Structural basis for the fast self-cleavage reaction catalyzed by the twister ribozyme.

Publication Type:

Journal Article


Proc Natl Acad Sci U S A, Volume 111, Issue 36, p.13028-33 (2014)


Base Sequence, Biocatalysis, Catalytic Domain, Consensus Sequence, Conserved Sequence, Esterification, Models, Molecular, Molecular Sequence Data, Nucleic Acid Conformation, Oryza, Reproducibility of Results, Ribonuclease, Pancreatic, RNA, Catalytic, RNA, Plant, Static Electricity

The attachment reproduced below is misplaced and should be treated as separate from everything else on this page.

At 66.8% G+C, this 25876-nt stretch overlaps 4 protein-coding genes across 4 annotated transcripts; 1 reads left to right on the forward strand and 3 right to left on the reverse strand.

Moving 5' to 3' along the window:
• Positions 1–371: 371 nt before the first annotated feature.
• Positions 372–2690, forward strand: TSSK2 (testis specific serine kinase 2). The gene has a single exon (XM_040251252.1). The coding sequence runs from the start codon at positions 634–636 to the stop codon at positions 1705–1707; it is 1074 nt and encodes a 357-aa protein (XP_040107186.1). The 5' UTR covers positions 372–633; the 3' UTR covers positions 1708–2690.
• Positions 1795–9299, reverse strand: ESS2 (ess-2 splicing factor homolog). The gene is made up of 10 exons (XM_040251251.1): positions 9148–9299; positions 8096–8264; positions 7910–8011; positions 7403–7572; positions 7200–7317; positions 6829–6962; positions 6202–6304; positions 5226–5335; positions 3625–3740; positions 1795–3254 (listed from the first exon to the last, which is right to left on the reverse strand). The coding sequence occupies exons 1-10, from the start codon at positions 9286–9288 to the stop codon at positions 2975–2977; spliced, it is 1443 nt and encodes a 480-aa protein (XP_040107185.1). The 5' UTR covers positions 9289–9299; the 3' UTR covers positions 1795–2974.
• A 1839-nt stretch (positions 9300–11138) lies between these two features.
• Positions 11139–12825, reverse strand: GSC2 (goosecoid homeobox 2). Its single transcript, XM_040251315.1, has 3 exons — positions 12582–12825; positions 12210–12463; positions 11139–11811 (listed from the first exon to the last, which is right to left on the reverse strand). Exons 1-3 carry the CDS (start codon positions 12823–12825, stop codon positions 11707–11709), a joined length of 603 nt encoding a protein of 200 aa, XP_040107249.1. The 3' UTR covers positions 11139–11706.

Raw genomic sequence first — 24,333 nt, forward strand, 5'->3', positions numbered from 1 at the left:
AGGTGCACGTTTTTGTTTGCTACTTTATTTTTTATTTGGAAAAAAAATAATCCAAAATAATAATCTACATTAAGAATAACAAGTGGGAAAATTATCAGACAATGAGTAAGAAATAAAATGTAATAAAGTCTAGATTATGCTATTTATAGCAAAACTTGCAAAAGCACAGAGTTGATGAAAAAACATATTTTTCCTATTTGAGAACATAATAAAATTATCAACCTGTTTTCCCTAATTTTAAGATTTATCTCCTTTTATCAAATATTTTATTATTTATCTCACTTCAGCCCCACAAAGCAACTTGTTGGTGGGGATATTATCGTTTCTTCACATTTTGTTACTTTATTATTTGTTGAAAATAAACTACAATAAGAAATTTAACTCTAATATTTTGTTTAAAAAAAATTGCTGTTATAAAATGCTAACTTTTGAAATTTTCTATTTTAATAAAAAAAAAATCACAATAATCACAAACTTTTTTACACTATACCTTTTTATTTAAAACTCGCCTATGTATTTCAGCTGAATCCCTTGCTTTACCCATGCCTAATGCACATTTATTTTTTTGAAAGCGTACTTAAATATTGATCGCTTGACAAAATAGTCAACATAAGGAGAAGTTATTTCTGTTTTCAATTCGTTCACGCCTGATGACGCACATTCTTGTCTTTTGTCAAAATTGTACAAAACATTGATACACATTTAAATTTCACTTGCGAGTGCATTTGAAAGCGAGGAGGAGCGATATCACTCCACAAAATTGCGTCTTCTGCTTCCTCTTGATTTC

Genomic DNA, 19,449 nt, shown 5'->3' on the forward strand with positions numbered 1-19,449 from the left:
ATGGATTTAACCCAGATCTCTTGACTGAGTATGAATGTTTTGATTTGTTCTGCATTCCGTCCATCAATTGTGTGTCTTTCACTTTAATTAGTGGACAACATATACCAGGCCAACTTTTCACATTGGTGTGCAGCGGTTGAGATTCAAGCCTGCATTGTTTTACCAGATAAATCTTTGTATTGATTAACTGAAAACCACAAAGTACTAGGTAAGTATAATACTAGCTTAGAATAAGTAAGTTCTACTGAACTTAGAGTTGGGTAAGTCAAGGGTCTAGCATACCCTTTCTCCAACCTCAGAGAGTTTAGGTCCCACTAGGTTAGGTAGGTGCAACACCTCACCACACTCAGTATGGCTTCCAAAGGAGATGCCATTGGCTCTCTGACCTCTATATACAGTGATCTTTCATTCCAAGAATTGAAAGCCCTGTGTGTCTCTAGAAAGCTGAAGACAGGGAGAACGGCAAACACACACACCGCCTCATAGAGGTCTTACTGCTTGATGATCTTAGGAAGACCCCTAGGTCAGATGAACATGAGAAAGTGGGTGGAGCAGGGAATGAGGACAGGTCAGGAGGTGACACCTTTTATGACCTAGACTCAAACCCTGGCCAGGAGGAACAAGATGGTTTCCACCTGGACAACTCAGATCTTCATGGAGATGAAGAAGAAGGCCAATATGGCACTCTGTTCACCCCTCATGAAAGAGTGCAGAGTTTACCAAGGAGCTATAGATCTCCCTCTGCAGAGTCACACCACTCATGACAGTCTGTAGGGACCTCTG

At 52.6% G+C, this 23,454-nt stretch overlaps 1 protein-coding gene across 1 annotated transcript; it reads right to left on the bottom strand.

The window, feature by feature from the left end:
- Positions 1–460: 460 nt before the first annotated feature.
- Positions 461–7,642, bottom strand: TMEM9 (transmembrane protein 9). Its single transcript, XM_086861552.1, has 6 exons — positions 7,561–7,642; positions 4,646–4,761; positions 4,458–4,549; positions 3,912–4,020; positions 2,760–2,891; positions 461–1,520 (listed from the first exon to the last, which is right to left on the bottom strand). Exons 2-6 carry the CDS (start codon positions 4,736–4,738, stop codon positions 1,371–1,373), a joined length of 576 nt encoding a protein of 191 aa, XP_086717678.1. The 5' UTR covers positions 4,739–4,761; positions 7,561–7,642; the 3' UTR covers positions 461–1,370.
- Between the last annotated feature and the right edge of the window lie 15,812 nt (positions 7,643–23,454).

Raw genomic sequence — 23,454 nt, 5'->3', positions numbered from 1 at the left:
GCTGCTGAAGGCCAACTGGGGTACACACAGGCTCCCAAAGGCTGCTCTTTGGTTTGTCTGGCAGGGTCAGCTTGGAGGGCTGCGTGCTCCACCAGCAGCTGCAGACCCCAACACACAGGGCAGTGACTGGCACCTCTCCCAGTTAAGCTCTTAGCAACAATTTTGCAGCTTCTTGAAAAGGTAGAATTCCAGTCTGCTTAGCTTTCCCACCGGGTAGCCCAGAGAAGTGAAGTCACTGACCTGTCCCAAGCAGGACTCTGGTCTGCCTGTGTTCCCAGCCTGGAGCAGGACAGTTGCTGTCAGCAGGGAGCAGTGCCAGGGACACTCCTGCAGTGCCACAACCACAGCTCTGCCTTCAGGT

<p>Twister is a recently discovered RNA motif that is estimated to have one of the fastest known catalytic rates of any naturally occurring small self-cleaving ribozyme. We determined the 4.1-Å resolution crystal structure of a twister sequence from an organism that has not been cultured in isolation, and it shows an ordered scissile phosphate and nucleotide 5' to the cleavage site. A second crystal structure of twister from Orzyza sativa determined at 3.1-Å resolution exhibits a disordered scissile phosphate and nucleotide 5' to the cleavage site. The core of twister is stabilized by base pairing, a large network of stacking interactions, and two pseudoknots. We observe three nucleotides that appear to mediate catalysis: a guanosine that we propose deprotonates the 2'-hydroxyl of the nucleotide 5' to the cleavage site and a conserved adenosine. We suggest the adenosine neutralizes the negative charge on a nonbridging phosphate oxygen atom at the cleavage site. The active site also positions the labile linkage for in-line nucleophilic attack, and thus twister appears to simultaneously use three strategies proposed for small self-cleaving ribozymes. The twister crystal structures (i) show its global structure, (ii) demonstrate the significance of the double pseudoknot fold, (iii) provide a possible hypothesis for enhanced catalysis, and (iv) illuminate the roles of all 10 highly conserved nucleotides of twister that participate in the formation of its small and stable catalytic pocket. </p>